Studies show that the children of smokers have a significantly higher risk of smoking initiation and the longer their parents smoke, the higher that risk. On the other hand, children of parents who had quit smoking were no more likely to smoke than children of parents who had never smoked. Children of non-smokers are more than 3X less likely to smoke, regardless of their exposure to smoking behaviors seen in public, on television or in advertising. Therefore, indoor e-cigarette use bans that purport to protect the low-risk children of non-smoking parents from seeing smoking behaviors completely overlook the unintended consequences of the extremely high risks from continued exposure to smoking behaviors by the children of smokers (who may have otherwise quit if e-cigarettes had not been prohibited in public spaces.)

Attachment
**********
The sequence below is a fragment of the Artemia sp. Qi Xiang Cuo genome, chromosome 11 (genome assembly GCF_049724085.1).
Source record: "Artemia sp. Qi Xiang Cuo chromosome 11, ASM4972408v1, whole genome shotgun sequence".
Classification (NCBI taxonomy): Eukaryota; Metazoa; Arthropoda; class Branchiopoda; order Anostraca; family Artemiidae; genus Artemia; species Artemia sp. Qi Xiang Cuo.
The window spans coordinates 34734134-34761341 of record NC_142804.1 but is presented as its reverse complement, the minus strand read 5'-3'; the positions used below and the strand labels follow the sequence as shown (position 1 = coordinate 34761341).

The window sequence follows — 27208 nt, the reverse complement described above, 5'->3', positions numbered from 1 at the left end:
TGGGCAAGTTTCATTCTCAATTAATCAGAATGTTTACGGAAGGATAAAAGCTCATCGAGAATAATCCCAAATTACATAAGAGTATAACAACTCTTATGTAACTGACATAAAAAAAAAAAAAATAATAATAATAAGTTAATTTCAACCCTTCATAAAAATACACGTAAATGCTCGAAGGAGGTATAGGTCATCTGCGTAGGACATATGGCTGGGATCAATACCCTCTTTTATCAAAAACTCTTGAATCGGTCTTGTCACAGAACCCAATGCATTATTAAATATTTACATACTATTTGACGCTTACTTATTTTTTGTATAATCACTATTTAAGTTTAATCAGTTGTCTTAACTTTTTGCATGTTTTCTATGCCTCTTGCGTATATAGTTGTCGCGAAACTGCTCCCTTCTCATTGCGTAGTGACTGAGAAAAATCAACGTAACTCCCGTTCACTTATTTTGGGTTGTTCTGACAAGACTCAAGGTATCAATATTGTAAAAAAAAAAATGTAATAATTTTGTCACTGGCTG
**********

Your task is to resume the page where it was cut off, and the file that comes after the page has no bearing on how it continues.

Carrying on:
LAWMAKERS MUST “ERR ON THE SIDE OF CAUTION” FOR PUBLIC HEALTH
To err on the side of caution, one must also look for unintended consequences. Are you being cautious of the right thing? Do the benefits of a law outweigh the risks?
Smoking bans protect bystanders from second-hand smoke, which has been established as being a health risk, but one far lower than actually smoking. E-cigarettes reduce the risk of smoking to far lower than even second-hand smoke, so the health risks of second-hand vapor would logically be hundreds of times lower than even second-hand smoke. The only benefit of including e-cigarettes in smoking bans is protecting bystanders from infinitesimal levels of just a tiny fraction of the chemicals found in second-hand smoke.
On the other hand, there is a unique phenomenon observed and documented with e-cigarette consumers called “accidental quitting.” Smokers purchase an e-cigarette to use where they cannot smoke or because they are less expensive and find, over time, that they prefer the e-cigarette to their conventional cigarettes. They move from dual use (using both the e-cigarette and conventional cigarettes) to using just the e-cigarette alone. This can happen over several months or in just a few days.